Sharpe, of course, is one of the most prolific players in franchise history. Before being enshrined as a member of the Pro Football Hall of Fame's Class of 2011, Sharpe was an eight-time Pro Bowler, four-time first-team All-Pro and won three Super Bowls. When he retired in 2003, he was the NFL's all-time leader in receptions, receiving yards and receiving touchdowns by a tight end.

South Carolina State University

  • DE Barney Chavous, 1973-85
  • WR/PR Zach Thomas, 1983-84
  • S Rafael Bush, 2011
  • TE Temarrick Hemingway, 2018

Southern University

  • DE Rich "Tombstone" Jackson, 1967-72
  • DE Alden Roche, 1970
  • LB Godwin Turk, 1976-78
  • G/T Gerald Perry, 1988-90
  • RB Jeff Alexander, 1989-92

"I tell you, it's unbelievable to have gone to an HBCU," Jackson told DenverBroncos.com's Aric DiLalla in 2019. "I've taken some classes at some other schools, like graduate classes and other corresponding classes and everything, and just the atmosphere — if you just have to deal with the atmosphere — was different. I go to most of Southern's home games, and it's just like Day 1 when I first went up there from out of high school. The camaraderie. It's just different.

"... It taught us how to navigate through society, making decisions, how to prepare yourself for the long haul," Jackson said. "Even today, I don't think some of the kids there would go to other schools would have received what I received in terms of being able to navigate and present yourself and be able to deal with some of the things that I have encountered along the way. Just speaking to some of the guys who have gone to so-called integrated schools, they don't have the same mindset that I have. They have not had the same preparation that I've had, and even today, I'm able to go into any setting and be successful, able to speak with anyone in any setting and any environment and not have a feeling that I would be less than anyone, that I was less educated than anyone, because you have an opportunity to be nurtured."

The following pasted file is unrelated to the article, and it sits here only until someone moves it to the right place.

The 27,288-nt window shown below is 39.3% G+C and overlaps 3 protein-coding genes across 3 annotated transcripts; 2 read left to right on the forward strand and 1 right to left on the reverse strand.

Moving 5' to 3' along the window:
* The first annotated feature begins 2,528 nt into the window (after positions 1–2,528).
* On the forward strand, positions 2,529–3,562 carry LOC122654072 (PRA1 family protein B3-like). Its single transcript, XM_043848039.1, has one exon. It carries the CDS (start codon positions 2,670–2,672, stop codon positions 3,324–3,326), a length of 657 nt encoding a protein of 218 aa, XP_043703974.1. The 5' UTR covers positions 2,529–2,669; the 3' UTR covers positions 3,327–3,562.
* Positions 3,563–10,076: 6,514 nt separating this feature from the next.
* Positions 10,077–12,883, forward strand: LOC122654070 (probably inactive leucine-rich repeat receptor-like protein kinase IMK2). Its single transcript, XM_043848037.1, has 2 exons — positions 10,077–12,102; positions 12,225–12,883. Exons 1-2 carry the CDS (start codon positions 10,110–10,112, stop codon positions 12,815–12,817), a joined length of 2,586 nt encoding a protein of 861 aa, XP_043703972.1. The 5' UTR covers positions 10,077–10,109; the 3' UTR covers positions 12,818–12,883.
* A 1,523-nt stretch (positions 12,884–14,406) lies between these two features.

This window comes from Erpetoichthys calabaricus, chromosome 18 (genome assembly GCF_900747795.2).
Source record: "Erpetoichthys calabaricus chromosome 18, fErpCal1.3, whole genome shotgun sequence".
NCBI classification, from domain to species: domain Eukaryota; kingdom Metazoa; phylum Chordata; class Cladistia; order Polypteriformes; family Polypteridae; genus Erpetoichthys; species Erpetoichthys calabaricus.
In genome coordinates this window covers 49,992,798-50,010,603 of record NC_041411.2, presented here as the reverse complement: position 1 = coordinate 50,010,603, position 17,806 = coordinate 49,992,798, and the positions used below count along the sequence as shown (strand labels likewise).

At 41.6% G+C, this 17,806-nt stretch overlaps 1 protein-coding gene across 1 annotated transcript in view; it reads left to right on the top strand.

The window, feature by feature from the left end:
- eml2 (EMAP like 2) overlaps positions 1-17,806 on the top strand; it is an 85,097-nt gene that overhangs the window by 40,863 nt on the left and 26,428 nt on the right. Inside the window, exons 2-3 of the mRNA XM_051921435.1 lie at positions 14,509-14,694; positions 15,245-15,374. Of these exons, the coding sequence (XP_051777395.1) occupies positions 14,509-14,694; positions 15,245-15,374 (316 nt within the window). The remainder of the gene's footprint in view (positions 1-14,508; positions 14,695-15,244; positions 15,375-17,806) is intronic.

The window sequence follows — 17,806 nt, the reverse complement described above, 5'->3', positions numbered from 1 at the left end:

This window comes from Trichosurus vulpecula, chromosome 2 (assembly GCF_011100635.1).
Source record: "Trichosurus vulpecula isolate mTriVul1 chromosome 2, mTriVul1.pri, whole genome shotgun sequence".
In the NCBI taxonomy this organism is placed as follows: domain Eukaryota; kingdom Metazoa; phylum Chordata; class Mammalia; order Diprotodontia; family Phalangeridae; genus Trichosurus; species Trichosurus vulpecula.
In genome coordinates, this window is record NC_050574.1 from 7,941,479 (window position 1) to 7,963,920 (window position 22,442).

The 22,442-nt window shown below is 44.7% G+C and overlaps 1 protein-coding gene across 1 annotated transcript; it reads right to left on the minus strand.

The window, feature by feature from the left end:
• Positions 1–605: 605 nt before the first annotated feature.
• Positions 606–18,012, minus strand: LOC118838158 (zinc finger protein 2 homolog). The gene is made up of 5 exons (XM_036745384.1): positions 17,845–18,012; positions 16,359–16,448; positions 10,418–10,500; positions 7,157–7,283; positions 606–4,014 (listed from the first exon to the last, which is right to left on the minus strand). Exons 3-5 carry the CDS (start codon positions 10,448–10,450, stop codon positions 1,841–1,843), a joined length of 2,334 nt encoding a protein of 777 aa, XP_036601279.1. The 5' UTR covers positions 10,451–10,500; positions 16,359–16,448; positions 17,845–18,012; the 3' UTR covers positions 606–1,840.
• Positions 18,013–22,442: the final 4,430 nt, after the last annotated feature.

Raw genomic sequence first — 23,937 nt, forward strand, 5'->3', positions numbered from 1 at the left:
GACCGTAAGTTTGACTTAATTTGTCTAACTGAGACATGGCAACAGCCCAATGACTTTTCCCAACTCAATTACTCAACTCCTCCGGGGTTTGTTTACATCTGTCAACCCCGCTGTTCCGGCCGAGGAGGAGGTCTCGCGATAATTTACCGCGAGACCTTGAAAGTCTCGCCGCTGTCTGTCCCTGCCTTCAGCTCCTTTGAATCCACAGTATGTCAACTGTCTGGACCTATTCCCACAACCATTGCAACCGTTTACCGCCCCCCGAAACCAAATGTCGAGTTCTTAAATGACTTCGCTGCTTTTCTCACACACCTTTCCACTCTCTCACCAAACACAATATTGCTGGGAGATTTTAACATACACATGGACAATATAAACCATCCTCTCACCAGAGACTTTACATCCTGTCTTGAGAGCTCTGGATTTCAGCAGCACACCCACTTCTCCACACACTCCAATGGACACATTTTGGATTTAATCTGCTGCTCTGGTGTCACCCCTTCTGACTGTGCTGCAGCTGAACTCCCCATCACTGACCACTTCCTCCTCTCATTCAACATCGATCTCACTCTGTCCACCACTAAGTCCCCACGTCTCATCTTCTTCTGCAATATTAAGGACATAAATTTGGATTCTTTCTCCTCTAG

St. Augustine's University

  • E Ike Lassiter, 1962-64

Tennessee State University

  • DE Chuck Gavin, 1960-63
  • CB Bill West, 1972
  • CB Randy Fuller, 1994
  • DE Dan Williams, 1993-96
  • CB Dominique Rodgers-Cromartie, 2013

Texas Southern University

  • LB Gene Jeter, 1965-67 (also played at Arkansas-Pine Bluff)
  • CB Leroy Mitchell, 1971-73
  • CB Lonnie Hepburn, 1974

Tuskegee University

  • LB Ken Woodard, 1982-86

Other notable connections

Prior to the AFL-NFL merger, the Broncos also selected "Bullet" Bob Hayes, a future Hall of Famer who would have fallen under this category, from Florida A&M. But the Dallas Cowboys also drafted Hayes in the competing NFL Draft, and Hayes opted to play in the NFL instead. Hayes, who had also been an Olympic track star, proceeded to become a three-time Pro Bowler, two-time first-team All-Pro and a Super Bowl champion with the Cowboys.

Former Broncos running back Billy Joe played in Denver for two seasons and was the AFL's 1963 Rookie of the Year. After seven years in the NFL, Joe began a coaching career that would land him in the Black College Football Hall of Fame and in the College Football Hall of Fame. Joe finished his coaching career with a 245-157-4 record and won two NAIA Division I Championship games.